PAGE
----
Report: Iranian ‘honey trap’ sites try to enlist spies to ostensibly work for Israel

Cybersecurity experts say 16 sites, using same phrasing, logos, and sometimes web infrastructure, likely part of Iran-backed counterintelligence operation

Illustrative: An Iranian flag made from binary code. (Sergio Lacueva/iStock Photo by Getty Images)
Illustrative: An Iranian flag made from binary code. (Sergio Lacueva/iStock Photo by Getty Images)

Experts believe a network of fake websites offering former spies and soldiers in Iran, Syria, and Lebanon espionage work for Israel is a counterintelligence effort run by Iran-linked operatives, according to a report this week.

The Daily Beast reported that at least 16 such sites used the same pitch, phrasing, logos, phone numbers, and even in some cases web infrastructure, to lure those who worked in sensitive security jobs in the Hezbollah terror group, the Assad regime, or in Iran.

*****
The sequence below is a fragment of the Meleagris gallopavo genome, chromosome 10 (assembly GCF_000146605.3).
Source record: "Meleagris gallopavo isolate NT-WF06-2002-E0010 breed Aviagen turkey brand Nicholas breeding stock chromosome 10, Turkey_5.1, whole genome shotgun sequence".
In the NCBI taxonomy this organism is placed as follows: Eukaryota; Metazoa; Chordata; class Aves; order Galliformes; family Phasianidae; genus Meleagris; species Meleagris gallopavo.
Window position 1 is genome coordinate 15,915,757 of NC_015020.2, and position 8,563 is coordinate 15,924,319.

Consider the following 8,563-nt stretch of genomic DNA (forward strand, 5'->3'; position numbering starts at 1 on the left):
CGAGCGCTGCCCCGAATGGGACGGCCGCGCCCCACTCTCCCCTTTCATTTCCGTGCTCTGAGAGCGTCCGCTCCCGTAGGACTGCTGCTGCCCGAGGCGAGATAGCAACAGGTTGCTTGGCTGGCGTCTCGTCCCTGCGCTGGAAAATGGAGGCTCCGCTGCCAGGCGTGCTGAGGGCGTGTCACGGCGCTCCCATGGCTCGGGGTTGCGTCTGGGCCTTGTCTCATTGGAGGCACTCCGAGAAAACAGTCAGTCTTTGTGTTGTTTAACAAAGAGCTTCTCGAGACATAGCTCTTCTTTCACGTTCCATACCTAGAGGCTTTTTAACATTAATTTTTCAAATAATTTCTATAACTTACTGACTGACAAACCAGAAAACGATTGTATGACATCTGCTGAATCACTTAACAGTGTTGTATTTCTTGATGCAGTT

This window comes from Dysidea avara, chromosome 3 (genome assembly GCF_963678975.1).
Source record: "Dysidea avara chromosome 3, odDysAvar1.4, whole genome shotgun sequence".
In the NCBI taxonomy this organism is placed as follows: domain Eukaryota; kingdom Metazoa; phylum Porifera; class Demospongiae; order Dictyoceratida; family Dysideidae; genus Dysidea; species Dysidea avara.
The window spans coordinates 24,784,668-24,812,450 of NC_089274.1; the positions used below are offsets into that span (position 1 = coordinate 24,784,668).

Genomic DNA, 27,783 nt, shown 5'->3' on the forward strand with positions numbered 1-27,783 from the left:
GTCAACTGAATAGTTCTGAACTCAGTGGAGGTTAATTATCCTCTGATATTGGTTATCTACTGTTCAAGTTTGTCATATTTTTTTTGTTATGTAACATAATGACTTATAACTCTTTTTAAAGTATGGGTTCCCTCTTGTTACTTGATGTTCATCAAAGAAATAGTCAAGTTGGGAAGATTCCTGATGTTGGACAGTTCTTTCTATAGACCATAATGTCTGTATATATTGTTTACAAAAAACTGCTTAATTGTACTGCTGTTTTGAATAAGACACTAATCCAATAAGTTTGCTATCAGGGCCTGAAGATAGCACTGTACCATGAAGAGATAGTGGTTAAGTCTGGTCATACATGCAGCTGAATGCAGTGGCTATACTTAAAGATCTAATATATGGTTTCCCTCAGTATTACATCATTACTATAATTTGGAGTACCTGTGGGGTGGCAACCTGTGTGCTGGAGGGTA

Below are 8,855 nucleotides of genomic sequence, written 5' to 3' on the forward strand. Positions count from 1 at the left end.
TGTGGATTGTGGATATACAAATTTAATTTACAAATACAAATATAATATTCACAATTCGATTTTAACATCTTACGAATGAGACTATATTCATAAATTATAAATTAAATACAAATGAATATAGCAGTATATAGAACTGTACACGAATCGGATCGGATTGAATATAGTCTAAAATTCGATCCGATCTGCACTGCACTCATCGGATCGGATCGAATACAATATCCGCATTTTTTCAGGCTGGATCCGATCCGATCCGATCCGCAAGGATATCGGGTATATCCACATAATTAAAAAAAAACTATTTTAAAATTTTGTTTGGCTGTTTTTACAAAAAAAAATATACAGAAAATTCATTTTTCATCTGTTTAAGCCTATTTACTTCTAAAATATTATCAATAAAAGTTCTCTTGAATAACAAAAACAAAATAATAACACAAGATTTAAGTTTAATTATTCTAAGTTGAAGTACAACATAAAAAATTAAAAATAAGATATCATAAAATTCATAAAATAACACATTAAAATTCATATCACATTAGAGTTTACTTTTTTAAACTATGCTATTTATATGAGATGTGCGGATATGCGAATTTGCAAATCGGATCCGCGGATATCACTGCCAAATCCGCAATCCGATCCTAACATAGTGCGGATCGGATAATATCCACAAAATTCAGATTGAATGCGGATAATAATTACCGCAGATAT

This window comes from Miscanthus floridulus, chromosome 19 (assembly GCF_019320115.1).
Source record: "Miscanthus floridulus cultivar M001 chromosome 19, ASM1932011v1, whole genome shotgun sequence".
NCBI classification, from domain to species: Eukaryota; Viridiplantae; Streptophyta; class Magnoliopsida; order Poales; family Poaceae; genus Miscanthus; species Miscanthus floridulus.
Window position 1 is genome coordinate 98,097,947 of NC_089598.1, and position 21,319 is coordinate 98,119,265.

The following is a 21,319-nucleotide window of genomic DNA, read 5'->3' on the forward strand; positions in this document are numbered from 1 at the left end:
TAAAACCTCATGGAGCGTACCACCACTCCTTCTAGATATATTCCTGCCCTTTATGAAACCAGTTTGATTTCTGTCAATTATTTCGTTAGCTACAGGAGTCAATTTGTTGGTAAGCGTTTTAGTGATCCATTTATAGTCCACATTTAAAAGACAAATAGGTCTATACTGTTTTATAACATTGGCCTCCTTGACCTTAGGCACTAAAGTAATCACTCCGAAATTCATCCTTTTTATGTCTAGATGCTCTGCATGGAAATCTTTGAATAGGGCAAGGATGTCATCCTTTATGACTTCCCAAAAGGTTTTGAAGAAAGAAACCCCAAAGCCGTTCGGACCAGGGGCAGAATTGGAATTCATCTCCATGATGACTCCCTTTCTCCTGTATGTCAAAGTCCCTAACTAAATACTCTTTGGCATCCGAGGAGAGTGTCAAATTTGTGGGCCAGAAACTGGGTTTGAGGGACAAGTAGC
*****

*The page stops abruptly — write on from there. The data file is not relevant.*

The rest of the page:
The recruiting sites surfaced and disappeared on a number of web hosts over a four-year period, pitching users in Iran, Syria, and Lebanon through Google Ads, the report said.

Iran-focused cybersecurity researchers said they suspect the intelligence jobs sites are part of an Iranian counterintelligence effort, and are certain that the “crude and clumsy sites” are fakes, with no plausible connection to Israel’s actual spy services, the report said.

However, this could not be independently verified.

Amin Sabeti, a cybersecurity expert and the director of Computer Emergency Response Team in Farsi (CERTFA), told the news site he believes the sites are “a honey trap by the [Iranian] regime to identify the potential people interested in working with the foreign intelligence services.”

The Daily Beast said it found the sites during an investigation into a series of apparent phishing websites that spoofed think tanks and news organizations focused on the Middle East and national security, which cybersecurity experts also linked to Iran.

Google and Facebook could not confirm who may be behind the phishing domains, the report said. Telegram, which hosted messaging accounts for the fake jobs sites, did not respond to The Daily Beast’s inquiries.

In October, Israel’s cyber directorate issued a general warning to Israeli businesses to be aware of potential cyberattacks, as the country faced an uptick in hacking attempts.

In December, Israeli cybersecurity giant Check Point said that a hacking group identified with the Iranian regime was using a computer vulnerability called one of the worst ever seen to attack Israeli targets.

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